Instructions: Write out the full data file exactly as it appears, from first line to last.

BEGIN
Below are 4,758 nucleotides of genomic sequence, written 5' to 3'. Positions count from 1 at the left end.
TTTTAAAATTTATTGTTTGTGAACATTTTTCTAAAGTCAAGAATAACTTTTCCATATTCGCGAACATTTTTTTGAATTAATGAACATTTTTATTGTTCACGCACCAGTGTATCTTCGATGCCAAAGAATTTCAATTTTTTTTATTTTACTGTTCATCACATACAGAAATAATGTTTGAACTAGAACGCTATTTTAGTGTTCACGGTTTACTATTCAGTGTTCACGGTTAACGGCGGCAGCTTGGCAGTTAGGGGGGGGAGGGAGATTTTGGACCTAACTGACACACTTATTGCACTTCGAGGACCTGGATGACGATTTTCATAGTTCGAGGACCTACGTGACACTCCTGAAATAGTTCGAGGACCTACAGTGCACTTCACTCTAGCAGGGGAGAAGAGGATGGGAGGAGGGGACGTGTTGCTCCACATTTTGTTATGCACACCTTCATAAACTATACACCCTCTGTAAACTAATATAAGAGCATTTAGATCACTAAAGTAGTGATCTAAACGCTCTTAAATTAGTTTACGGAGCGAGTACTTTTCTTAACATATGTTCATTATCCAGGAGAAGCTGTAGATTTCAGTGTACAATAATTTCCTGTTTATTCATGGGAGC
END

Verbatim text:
Below are 4,758 nucleotides of genomic sequence, written 5' to 3'. Positions count from 1 at the left end.
TTTTAAAATTTATTGTTTGTGAACATTTTTCTAAAGTCAAGAATAACTTTTCCATATTCGCGAACATTTTTTTGAATTAATGAACATTTTTATTGTTCACGCACCAGTGTATCTTCGATGCCAAAGAATTTCAATTTTTTTTATTTTACTGTTCATCACATACAGAAATAATGTTTGAACTAGAACGCTATTTTAGTGTTCACGGTTTACTATTCAGTGTTCACGGTTAACGGCGGCAGCTTGGCAGTTAGGGGGGGGAGGGAGATTTTGGACCTAACTGACACACTTATTGCACTTCGAGGACCTGGATGACGATTTTCATAGTTCGAGGACCTACGTGACACTCCTGAAATAGTTCGAGGACCTACAGTGCACTTCACTCTAGCAGGGGAGAAGAGGATGGGAGGAGGGGACGTGTTGCTCCACATTTTGTTATGCACACCTTCATAAACTATACACCCTCTGTAAACTAATATAAGAGCATTTAGATCACTAAAGTAGTGATCTAAACGCTCTTAAATTAGTTTACGGAGCGAGTACTTTTCTTAACATATGTTCATTATCCAGGAGAAGCTGTAGATTTCAGTGTACAATAATTTCCTGTTTATTCATGGGAGC